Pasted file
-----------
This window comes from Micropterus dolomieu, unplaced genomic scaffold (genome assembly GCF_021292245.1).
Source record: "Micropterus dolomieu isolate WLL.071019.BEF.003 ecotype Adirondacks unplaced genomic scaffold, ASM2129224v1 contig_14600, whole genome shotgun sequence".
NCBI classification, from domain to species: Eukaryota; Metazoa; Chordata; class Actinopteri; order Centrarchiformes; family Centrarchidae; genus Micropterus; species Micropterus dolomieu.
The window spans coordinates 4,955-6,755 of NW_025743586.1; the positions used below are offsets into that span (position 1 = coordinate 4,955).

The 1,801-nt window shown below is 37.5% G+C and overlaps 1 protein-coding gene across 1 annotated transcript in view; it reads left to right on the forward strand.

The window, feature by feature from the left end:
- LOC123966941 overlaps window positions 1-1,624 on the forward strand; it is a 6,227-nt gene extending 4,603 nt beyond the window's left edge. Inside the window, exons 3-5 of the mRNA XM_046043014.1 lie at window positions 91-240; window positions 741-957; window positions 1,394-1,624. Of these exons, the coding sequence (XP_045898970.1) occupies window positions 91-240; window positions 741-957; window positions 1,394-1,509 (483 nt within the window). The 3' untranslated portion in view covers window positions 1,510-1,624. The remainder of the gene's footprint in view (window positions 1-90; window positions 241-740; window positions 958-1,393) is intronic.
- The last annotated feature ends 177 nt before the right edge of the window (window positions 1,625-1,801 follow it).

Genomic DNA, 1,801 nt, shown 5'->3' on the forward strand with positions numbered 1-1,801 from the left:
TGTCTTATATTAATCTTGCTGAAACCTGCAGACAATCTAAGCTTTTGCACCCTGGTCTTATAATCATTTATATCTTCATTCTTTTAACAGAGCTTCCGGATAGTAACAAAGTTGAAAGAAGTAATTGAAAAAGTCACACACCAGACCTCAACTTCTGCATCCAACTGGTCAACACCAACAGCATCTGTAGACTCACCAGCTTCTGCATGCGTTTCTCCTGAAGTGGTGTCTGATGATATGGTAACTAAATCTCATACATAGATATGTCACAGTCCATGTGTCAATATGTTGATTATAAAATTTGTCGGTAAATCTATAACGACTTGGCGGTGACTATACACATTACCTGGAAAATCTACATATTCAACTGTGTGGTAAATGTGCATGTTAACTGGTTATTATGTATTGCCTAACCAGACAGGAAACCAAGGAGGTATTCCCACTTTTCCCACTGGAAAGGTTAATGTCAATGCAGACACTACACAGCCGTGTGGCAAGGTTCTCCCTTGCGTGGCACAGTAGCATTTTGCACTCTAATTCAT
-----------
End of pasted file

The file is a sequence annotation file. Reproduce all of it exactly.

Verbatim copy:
This window comes from Micropterus dolomieu, unplaced genomic scaffold (genome assembly GCF_021292245.1).
Source record: "Micropterus dolomieu isolate WLL.071019.BEF.003 ecotype Adirondacks unplaced genomic scaffold, ASM2129224v1 contig_14600, whole genome shotgun sequence".
NCBI classification, from domain to species: Eukaryota; Metazoa; Chordata; class Actinopteri; order Centrarchiformes; family Centrarchidae; genus Micropterus; species Micropterus dolomieu.
The window spans coordinates 4,955-6,755 of NW_025743586.1; the positions used below are offsets into that span (position 1 = coordinate 4,955).

The 1,801-nt window shown below is 37.5% G+C and overlaps 1 protein-coding gene across 1 annotated transcript in view; it reads left to right on the forward strand.

The window, feature by feature from the left end:
- LOC123966941 overlaps window positions 1-1,624 on the forward strand; it is a 6,227-nt gene extending 4,603 nt beyond the window's left edge. Inside the window, exons 3-5 of the mRNA XM_046043014.1 lie at window positions 91-240; window positions 741-957; window positions 1,394-1,624. Of these exons, the coding sequence (XP_045898970.1) occupies window positions 91-240; window positions 741-957; window positions 1,394-1,509 (483 nt within the window). The 3' untranslated portion in view covers window positions 1,510-1,624. The remainder of the gene's footprint in view (window positions 1-90; window positions 241-740; window positions 958-1,393) is intronic.
- The last annotated feature ends 177 nt before the right edge of the window (window positions 1,625-1,801 follow it).

Genomic DNA, 1,801 nt, shown 5'->3' on the forward strand with positions numbered 1-1,801 from the left:
TGTCTTATATTAATCTTGCTGAAACCTGCAGACAATCTAAGCTTTTGCACCCTGGTCTTATAATCATTTATATCTTCATTCTTTTAACAGAGCTTCCGGATAGTAACAAAGTTGAAAGAAGTAATTGAAAAAGTCACACACCAGACCTCAACTTCTGCATCCAACTGGTCAACACCAACAGCATCTGTAGACTCACCAGCTTCTGCATGCGTTTCTCCTGAAGTGGTGTCTGATGATATGGTAACTAAATCTCATACATAGATATGTCACAGTCCATGTGTCAATATGTTGATTATAAAATTTGTCGGTAAATCTATAACGACTTGGCGGTGACTATACACATTACCTGGAAAATCTACATATTCAACTGTGTGGTAAATGTGCATGTTAACTGGTTATTATGTATTGCCTAACCAGACAGGAAACCAAGGAGGTATTCCCACTTTTCCCACTGGAAAGGTTAATGTCAATGCAGACACTACACAGCCGTGTGGCAAGGTTCTCCCTTGCGTGGCACAGTAGCATTTTGCACTCTAATTCAT